I am an Assistant Professor in the Discipline of Astronomy, Astrophysics and Space Engineering (DAASE) at Indian Institute of Technology, Indore. I have received my Ph.D. (Apr, 2013) degree in physics (cosmology) from Indian Institute of Technology, Kharagpur, India, under the supervision of Prof. Somnath Bharadwaj and Prof. Sugata Pratik Khastgir. Before joining at IIT Indore, I was a Research Associate in the Astrophysics Group at Imperial College London, UK (Nov, 2015 - April, 2018). At Imperial, I have worked in the research group of Prof. Jonathan R. Pritchard. Before that, I was a postdoctoral fellow in the Department of Astronomy at Stockholm University (Dec, 2012 - Nov, 2015) and worked in the research group of Prof. Garrelt Mellema.
I am presently leading the Computational Cosmology and Statistical Inference research group at the Discipline of Astronomy, Astrophysics and Space Engineering, IIT Indore. Cosmology is the study of the evolutionary history of our universe. I am specifically interested in studying the period when the first stars and galaxies were formed and they gradually changed the phase of most of the baryons in our universe from neutral to ionized (Epoch of Reionization). My research focuses on the possibility of using the existing (e.g. GMRT, LOFAR, MWA, PAPER etc) and the upcoming (SKA) radio telescopes to learn about this mysterious mostly unexplored chapter in the history of our universe. Additionally, I am interested in different other probes and statistics of the Large Scale Structures in our universe as well.
One of the most important missing pictures in our cosmic history is the Cosmic Dawn (CD) and the Epoch of Reionization (EoR), the period during which the very first sources of light were formed. The radiation emitted by these sources gradually heated and “re”-ionized the neutral and cold hydrogen (HI) in their surrounding inter-galactic medium (IGM). Many fundamental issues regarding this era, such as its timing, duration, and the properties of the sources driving it, are still unresolved. Observations of the redshifted 21-cm signal, emitted by the HI from this era, hold a great promise to resolve many of these puzzles. Several radio telescopes around the world are currently in a race to detect this signal in great detail (for example -- GMRT, LOFAR, MWA, PAPER, 21CMA). The upcoming enormous Square Kilometre Array (SKA), an international radio telescope of which India is also a member, is expected to be able to image the HI distribution at different cosmic times from the beginning to the end of this era, owing to its great sensitivity. Once the redshifted 21-cm signal from the CD and the EoR is detected, one would require a robust data analysis and interpretation pipeline to answer the unresolved questions regarding this epoch.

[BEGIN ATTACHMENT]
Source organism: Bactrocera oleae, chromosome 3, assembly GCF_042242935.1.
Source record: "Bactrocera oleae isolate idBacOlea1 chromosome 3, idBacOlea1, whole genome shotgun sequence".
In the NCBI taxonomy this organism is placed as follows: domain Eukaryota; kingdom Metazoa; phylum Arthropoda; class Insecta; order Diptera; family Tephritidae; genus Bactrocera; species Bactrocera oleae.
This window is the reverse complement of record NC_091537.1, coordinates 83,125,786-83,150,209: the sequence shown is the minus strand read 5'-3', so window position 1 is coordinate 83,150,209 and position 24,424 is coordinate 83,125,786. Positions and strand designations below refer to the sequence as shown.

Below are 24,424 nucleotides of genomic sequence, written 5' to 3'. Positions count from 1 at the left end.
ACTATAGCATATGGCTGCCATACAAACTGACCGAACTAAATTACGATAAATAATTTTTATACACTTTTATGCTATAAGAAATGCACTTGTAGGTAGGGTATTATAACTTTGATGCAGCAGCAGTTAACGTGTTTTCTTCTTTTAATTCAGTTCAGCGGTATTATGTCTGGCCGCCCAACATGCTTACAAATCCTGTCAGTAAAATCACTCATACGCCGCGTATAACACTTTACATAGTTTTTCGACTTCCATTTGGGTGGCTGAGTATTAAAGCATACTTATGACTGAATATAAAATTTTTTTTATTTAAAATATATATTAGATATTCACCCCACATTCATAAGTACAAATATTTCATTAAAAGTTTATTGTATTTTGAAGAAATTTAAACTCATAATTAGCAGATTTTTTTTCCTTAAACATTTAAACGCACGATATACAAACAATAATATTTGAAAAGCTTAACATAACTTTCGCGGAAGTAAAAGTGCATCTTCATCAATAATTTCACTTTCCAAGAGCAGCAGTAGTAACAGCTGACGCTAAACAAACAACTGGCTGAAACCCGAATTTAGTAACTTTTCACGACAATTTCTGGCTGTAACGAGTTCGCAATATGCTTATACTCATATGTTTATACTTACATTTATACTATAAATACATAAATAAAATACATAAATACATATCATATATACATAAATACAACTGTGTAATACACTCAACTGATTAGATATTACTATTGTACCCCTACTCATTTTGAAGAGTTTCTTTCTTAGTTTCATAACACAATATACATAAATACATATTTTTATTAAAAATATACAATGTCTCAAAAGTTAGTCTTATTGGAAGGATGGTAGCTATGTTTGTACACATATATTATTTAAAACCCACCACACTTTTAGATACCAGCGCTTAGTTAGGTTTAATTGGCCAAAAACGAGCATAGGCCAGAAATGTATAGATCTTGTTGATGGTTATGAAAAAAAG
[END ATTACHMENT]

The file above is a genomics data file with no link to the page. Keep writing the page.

My main research interest is focused on the development of such interpretation pipelines. As the actual signal is yet to be detected, such pipelines need to be trained and tested on simulated signal data sets. A major part of my past research focused on the development of detailed but fast computer simulations of the signal, to study different models of reionizations at a relatively low computational cost. The simulations developed by me can be found here. Following animation shows a set of simulated reionization scenarios developed by this code
Additionally, in the recent past and present, I have been studying different statistical estimators (such as the power spectrum, bispectrum, etc.) of the signal to identify its various unique characteristics (see my recent paper on the EoR 21-cm bispectrum), which can be used for the confirmative detection as well as for constraining the different reionization model parameters. As soon as the SKA becomes operational and starts observing this epoch, it will open up a new exciting phase of cosmological exploration, which will enable us to better understand the Epoch of Reionization. Cosmologists around the world are eagerly waiting for this upcoming new era of “21-cm cosmology” that promises to revolutionize our understanding of the history of the universe.
2019 Spring semester:
AA 608: Astrostatistics
- shared with Dr. Saurabh Das and Dr. Manoneeta Chakraborty
AA 602: Advanced Topics in Astronomy and Astrophysics (Section: Large Scale Structures of the Universe)
- shared with Dr. Bhargav Vaidya.
AA 652: Astronomy Laboratory-II (Section: Optics)
- shared with Dr. Abhirup Datta and Dr. Manoneeta Chakraborty.
2018 Autumn semester:
AA 301: High Energy Astronomy or Astrophysical Processes.
AA 651: Astronomy Laboratory-I (Section: Basics of Numerical Methods in Astrophysics and Cosmology)
- shared with Dr. Abhirup Datta, Dr. Bhargav Vaidya, Dr. Manoneeta Chakraborty and Dr. Saurabh Das.